Freeing yourself of addiction is difficult, but possible with effort, support, guidance, and practice. It requires first seeing clearly how addiction harms you and others. Understand in your bones that addicting does not work. See that it brings suffering rather than happiness. As part of this, see that when you switch from one addictive substance or behavior to another, you have not yet healed the underlying problem. Healing and learning to manage pain resolves addictive behaviors.
With this insight, renounce acting upon your cravings and compulsions. Commit to finding other ways to feel OK.
Renouncing addictive behaviors does not mean renouncing the behavior. People need to eat, work, exercise, spend money, shop, and use technology devices. While one can commit to celibacy, it is possible to make love while abstaining from addictive sex. Renouncing addictive behaviors entails renouncing the addictive engagement in these behaviors. The agenda shifts from addicting to manage psychological pain to acting to savor and nurture life. You work to live and contribute. You exercise to take care of yourself. You shop and spend money to provide for your material needs. You eat to live. You have sex to give and receive love and sensual pleasure. You do not engage in these behaviors to manage the pain of existence.
Recovery from addictive behaviors requires that:
• You mindfully note your agenda, refraining from the behavior when driven by craving and compulsion to manage pain.
• You manage pain in ways other than engaging in addictive behaviors.
Understand that addiction is rooted in a false sense of helplessness over your internal world. See that your addictive behaviors are an effort to control your experience to maintain a stable emotional state. Realizing this does not work, manage your life by managing your internal emotional state. You can manage addiction once you realize it’s a symptom of an underlying problem. Addressing the underlying problem resolves “addictivity.”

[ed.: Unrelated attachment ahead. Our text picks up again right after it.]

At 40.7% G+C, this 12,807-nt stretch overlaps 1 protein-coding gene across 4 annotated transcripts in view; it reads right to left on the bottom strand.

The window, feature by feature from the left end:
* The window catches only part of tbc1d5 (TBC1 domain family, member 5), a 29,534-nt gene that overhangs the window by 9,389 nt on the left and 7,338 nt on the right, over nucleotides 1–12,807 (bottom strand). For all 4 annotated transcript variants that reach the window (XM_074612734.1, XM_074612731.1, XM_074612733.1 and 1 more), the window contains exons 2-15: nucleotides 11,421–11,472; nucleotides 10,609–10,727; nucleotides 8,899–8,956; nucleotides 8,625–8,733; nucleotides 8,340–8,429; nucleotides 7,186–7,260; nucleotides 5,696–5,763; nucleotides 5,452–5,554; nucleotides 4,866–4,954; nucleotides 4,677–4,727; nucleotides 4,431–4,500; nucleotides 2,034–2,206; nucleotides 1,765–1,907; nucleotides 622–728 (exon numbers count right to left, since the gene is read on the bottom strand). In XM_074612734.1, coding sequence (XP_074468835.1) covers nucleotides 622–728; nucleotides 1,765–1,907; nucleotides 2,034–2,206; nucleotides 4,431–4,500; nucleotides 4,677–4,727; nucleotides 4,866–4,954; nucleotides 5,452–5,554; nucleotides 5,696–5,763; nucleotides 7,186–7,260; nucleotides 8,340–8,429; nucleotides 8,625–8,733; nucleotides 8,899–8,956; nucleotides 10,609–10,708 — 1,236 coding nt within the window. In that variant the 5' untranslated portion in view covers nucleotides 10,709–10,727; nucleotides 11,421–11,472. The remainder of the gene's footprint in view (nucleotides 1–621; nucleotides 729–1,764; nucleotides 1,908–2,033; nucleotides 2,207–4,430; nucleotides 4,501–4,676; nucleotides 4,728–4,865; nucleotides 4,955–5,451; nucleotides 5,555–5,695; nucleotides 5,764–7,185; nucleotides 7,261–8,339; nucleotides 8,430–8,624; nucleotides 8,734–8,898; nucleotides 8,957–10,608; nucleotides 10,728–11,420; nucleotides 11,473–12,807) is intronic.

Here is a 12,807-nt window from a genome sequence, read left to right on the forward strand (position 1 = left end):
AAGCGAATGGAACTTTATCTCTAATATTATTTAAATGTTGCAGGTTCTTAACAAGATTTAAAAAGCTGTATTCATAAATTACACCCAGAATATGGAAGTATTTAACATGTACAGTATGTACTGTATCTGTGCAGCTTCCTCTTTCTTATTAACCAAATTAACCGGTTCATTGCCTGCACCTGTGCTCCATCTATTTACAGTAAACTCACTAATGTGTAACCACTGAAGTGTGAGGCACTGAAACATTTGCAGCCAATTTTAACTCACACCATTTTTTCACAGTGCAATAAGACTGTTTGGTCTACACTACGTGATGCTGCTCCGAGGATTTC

See the automatic, often unconscious ways you manage fear, whether it be masked as anger, anxiety, hurt, or the need to control others. The habitual ways of coping with fear and its derivatives are sometimes called your defensive styles. Addiction starts long before you use or engage in addictive behavior. Addiction starts with responding in dysfunctional ways. Tune in to when you first feel distress. Note your habitual ways of responding to stress. Then nip your compulsive acting out in the bud. A therapist, recovery mentor, and your trusted intimates can help you understand yourself better when you share your feelings with them. They can then act as loving mirrors and give guidance on how to best manage your anxiety or other negative feelings.
Break free of addictive behaviors by identifying feelings of distress, pain, or helplessness. Then respond in more skillful ways. Learn to manage your problems and your emotions. Manage your emotions by:
• Adopting a friendly, accepting attitude toward your feelings;
• Dropping negative judgments of yourself and others;
• Problem solving;
• Practicing positivity. Putting things into their proper perspective, and;
• Honoring what cannot be changed.
If you are in a painful situation, first remove yourself and engage in problem solving. Problem solving requires several life skills: